The “clouds and flowers” ornament appeared under the Tang Dynasty’s rule. In the Chinese language, the word cloud is pronounced the same way as the word luck – yun. Therefore, clouds are considered as an auspicious symbol of fortune. In my opinion, the flowers and clouds ornament on the bowl symbolizes a wish for continuous wealth and fertility over all seasons for a full due time.
In order to see the main idea of the object, we should take into consideration a wider historical and artistic context of the age. To start with, in the 14th century, when China engaged in the large international commerce, the ware technique considerably improved and transformed. The state kilns, inactive before, were put under restoration works. As a result, by the 16th century, there were three hundred workshops opened in Jingdezhen (province of Jiangxi). Finally, in the 18th century, with an increase of sea commerce, the art of porcelain ware reached its reviviscence. The bowl was created exactly at this period.
Due to the improvement of the white porcelain mixture, artists discovered new possibilities in the decoration of a vessel’s surface. The craftsmen perceived a vessel as a white canvas to paint on it. As a result, new techniques and forms appeared. Although, we have noticed that in spite of the seeming freedom, each ornament is strictly organized and subdue to the vessel’s curves. As everyone can acknowledge, there is nothing unintentional or erratic in the bowl’s ornaments.
The glazes, with which artists had covered the ware, were numerous and varied. The celadon is a special glaze type of all shades of green. The celadon porcelain produced in Jingdezhen was covered with lustrous holly green, pea green, or powdery green glazes. The coloring is obtained in a kiln under the oxidation-reduction reaction when ferrous oxide particles penetrate the clay and glaze. While initially, green celadon was meant to imitate the jade mineral, soon it became popular on its own. The powdery green and pale plum celadon had been praised as the most valuable and exquisite among the glazed porcelain ware. The bowl under discussion was coated with powder green celadon in a plant of Jingdezhen. Therefore, it represents one of the finest examples of porcelain art.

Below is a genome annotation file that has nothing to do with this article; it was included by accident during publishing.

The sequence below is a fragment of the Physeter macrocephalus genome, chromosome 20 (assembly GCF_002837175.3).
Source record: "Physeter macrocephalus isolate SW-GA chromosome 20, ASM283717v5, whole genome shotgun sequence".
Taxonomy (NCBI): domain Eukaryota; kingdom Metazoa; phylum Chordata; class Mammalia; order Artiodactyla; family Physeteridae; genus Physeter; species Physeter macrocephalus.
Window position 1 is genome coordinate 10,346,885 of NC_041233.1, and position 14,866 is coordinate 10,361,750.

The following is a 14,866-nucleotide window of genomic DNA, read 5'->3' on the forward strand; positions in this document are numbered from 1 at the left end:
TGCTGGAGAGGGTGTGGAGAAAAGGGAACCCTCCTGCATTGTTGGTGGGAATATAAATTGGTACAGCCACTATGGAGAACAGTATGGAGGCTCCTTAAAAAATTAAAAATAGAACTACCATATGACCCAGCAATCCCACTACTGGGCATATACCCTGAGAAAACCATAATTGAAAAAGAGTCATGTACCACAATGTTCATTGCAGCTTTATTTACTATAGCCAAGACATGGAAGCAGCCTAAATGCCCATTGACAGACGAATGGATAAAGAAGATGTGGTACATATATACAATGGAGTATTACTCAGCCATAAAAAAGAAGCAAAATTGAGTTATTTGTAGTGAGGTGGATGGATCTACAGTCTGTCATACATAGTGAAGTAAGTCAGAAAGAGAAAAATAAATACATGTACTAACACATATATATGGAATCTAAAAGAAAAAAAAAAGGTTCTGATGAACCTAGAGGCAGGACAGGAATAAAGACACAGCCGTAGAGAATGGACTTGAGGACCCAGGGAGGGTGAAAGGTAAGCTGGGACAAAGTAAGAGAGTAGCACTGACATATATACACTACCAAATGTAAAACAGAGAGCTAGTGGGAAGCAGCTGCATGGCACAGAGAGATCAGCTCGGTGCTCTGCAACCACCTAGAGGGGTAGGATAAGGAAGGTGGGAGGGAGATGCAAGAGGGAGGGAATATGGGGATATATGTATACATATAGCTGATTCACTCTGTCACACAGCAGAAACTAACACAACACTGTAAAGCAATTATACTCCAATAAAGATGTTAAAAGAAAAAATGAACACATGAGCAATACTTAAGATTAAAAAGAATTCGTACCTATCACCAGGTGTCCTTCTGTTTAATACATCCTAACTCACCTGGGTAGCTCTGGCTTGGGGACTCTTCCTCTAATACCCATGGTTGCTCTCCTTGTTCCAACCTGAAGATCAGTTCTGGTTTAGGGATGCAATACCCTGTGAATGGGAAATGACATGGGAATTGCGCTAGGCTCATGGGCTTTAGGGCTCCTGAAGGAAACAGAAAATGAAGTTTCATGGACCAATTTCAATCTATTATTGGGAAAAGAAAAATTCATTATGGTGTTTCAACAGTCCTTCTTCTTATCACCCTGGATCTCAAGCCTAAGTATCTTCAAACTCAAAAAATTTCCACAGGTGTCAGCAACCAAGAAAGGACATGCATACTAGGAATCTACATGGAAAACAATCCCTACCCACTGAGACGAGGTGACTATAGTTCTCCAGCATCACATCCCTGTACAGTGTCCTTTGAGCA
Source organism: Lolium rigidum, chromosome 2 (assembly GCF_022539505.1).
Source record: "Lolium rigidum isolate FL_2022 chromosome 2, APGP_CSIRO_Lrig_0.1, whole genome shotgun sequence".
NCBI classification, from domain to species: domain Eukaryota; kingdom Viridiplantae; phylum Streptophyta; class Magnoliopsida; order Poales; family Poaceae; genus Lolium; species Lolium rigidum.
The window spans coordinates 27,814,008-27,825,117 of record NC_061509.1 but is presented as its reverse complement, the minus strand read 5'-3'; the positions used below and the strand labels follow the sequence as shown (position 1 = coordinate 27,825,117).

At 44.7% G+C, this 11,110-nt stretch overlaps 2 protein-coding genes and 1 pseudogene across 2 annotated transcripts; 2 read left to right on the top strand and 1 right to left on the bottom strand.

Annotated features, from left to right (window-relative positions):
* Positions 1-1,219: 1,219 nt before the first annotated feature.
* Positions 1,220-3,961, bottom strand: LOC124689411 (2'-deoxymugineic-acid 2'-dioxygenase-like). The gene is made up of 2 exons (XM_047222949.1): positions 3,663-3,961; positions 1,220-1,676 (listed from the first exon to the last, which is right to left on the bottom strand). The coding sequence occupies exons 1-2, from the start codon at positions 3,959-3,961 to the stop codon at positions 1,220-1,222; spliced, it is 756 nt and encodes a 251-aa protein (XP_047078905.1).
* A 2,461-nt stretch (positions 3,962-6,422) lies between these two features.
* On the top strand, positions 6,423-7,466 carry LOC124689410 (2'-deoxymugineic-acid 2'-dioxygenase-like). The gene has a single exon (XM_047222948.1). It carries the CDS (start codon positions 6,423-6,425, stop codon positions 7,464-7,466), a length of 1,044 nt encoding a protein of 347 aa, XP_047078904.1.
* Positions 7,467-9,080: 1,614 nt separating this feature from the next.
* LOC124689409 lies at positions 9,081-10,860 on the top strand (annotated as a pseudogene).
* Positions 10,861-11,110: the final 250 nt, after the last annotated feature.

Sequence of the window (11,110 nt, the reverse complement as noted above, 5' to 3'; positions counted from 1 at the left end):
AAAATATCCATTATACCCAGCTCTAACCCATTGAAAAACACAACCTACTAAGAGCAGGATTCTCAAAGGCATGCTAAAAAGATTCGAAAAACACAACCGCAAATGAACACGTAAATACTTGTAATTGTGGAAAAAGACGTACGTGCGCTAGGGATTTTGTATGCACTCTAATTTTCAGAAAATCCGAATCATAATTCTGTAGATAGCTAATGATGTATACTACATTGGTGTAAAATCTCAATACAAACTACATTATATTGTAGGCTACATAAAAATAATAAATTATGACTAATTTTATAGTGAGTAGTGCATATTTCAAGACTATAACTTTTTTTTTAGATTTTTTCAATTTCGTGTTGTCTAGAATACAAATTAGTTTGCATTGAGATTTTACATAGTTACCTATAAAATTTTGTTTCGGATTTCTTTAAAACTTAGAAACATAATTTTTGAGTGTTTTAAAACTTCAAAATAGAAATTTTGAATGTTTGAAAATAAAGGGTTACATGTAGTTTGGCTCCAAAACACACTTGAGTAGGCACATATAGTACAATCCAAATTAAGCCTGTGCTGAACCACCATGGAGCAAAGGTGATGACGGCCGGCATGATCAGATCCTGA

More to say, in the 18th century, the pink enamel was discovered and it found its extensive use in combination of the enamel of different colors. Later in Europe, according to coloring of the prevailing glaze, they started to differentiate porcelain onto families – the green, yellow, black, and pink. Thus, ware objects, completely or partially covered with the green glaze are referred to the famille vert of the Chinese ware. Therefore, at that time, the porcelain items knew a wide variety of shapes and sizes, and many figurines were created.
Summing up the above-mentioned historical, social, religious, and artistic aspects of the Qing Dynasty porcelain ware, we have made three following observations. Having analyzed the ornamentation images depicted on the bowl’s surface, we have concluded that this object of art not only identified a social status of the owner, but also served him as an amulet. The purpose of the amulet was to activate protection of the supreme forces that were pictured in the ornament.
The following conclusion, resulted from the first observation, regards the origin of the bowl. With the bowl being an amulet, its owner could present it to a close person, relative, or friend as an auspicious wish of wealth and longevity. That is, the bowl can neither be exported nor bought into private ownership, but it can be granted as a gift. For instance, a guest visiting China in the 18th century could have earned the gratitude of some merchant or functionary, and received the bowl as an auspicious charm.
The third and last conclusion is regarding an exact meaning of all the ornaments. Having analyzed all the significations standing underneath the images, we have come to observation that there are five of them. Although the images and symbols are numerous and various – three trees, six species of flowers, clouds, and coloring scheme, – all of them embody five auspicious wishes – the longevity, wealth, luck, progeny, and success. It seems that in the Chinese culture, these are five components of the happiness.